Directed by David Leitch
Country: USA / other
Actor/producer Charlize Theron embodies a sexy, unemotional, and methodical MI6 agent in “Atomic Blonde”, a spy action thriller set in Berlin during the Cold War era and directed by David Leitch, uncredited co-director of “John Wick”. The film co-stars James McAvoy, Eddie Marsan, John Goodman, and Toby Jones.
Written by Kurt Johnstad, the script was inspired by Antony Johnston and Sam Hart's 2012 graphic novel "The Coldest City", but the natural strength of the occurrences described in the book failed to be fully passed to the big screen.
Lorraine Broughton (Theron) recalls an eventful Berliner mission that served to retrieve an important list containing the names of all double agents operating in the Soviet Union. She's being submitted to a tight interrogation led by Eric Gray (Jones), her superior, and Emmett Kurzfeld (Goodman), a CIA agent working with the MI6. As she talks, her story is reconstructed visually to include not only the mischievous collaboration with Percival (McAvoy), a cunning agent and snitch who secretly passes to the side of Brenovych (Roland Møller), a crude arms dealer and KGB associate, but also the lesbian relationship with the seductive French informer Delphine (Sofia Boutella) and the necessity to escort and protect Spyglass (Marsan), a former Stasi agent who having memorized all the names on the coveted list, became an easy target for the Russian clan.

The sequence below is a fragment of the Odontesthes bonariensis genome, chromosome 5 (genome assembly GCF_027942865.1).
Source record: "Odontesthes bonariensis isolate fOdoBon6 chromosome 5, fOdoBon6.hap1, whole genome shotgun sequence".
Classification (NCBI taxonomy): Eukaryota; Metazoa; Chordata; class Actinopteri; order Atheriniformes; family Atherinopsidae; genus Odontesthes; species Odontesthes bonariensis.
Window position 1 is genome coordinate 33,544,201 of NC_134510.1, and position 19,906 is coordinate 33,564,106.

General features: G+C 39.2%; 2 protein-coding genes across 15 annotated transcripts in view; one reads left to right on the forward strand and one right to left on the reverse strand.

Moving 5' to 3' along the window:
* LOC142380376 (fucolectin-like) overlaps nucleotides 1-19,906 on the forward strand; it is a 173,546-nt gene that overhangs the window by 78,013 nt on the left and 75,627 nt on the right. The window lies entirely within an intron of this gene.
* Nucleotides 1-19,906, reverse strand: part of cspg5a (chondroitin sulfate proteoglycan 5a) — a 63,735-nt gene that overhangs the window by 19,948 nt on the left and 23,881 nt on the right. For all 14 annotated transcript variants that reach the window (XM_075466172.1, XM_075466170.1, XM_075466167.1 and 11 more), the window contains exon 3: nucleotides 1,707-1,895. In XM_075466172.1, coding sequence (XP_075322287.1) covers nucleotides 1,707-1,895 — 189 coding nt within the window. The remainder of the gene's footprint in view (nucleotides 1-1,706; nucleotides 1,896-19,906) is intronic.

Although throwing dynamic punches with avidness when not sharing hot moments with her lover, our heroine needed to be characterized with a bit more charisma and style to captivate and turn us into unconditional supporters. Despite a few periods where the film literally gets stranded in muddy waters, the last section becomes substantially more convincing and slightly more thrilling than the previous. At least we had some more psychological tension around instead of the uninventive physical fights.
“Atomic Blonde” is moderately violent, widely familiar, and boasts a fantastic retro soundtrack that may trigger some nostalgia. The final revelations, almost functioning as an antidote for the mechanical processes adopted by Leitch, piqued a small amount of curiosity until the final credits roll. Notwithstanding, its title won’t be considered as an unmissable spy flick because the story loses emotional grip with the routines succeeding one another without novelty or originality.